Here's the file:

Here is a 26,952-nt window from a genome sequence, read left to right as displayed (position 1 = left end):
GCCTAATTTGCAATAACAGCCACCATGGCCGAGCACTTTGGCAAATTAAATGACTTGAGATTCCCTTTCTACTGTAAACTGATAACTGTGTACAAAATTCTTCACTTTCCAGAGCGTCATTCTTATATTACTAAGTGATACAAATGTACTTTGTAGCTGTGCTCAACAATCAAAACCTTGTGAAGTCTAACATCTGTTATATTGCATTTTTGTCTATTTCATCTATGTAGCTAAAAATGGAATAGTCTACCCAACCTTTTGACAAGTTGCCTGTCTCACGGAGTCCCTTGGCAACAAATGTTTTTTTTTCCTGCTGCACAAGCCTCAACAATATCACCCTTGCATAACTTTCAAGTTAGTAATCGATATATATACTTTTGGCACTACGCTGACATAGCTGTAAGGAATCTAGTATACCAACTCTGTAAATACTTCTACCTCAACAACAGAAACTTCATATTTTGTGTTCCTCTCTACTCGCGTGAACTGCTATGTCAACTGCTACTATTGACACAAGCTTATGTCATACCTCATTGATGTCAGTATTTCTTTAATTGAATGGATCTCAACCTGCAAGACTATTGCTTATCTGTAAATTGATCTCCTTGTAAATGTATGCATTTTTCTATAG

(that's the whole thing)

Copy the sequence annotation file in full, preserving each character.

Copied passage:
Here is a 26,952-nt window from a genome sequence, read left to right as displayed (position 1 = left end):
GCCTAATTTGCAATAACAGCCACCATGGCCGAGCACTTTGGCAAATTAAATGACTTGAGATTCCCTTTCTACTGTAAACTGATAACTGTGTACAAAATTCTTCACTTTCCAGAGCGTCATTCTTATATTACTAAGTGATACAAATGTACTTTGTAGCTGTGCTCAACAATCAAAACCTTGTGAAGTCTAACATCTGTTATATTGCATTTTTGTCTATTTCATCTATGTAGCTAAAAATGGAATAGTCTACCCAACCTTTTGACAAGTTGCCTGTCTCACGGAGTCCCTTGGCAACAAATGTTTTTTTTTCCTGCTGCACAAGCCTCAACAATATCACCCTTGCATAACTTTCAAGTTAGTAATCGATATATATACTTTTGGCACTACGCTGACATAGCTGTAAGGAATCTAGTATACCAACTCTGTAAATACTTCTACCTCAACAACAGAAACTTCATATTTTGTGTTCCTCTCTACTCGCGTGAACTGCTATGTCAACTGCTACTATTGACACAAGCTTATGTCATACCTCATTGATGTCAGTATTTCTTTAATTGAATGGATCTCAACCTGCAAGACTATTGCTTATCTGTAAATTGATCTCCTTGTAAATGTATGCATTTTTCTATAG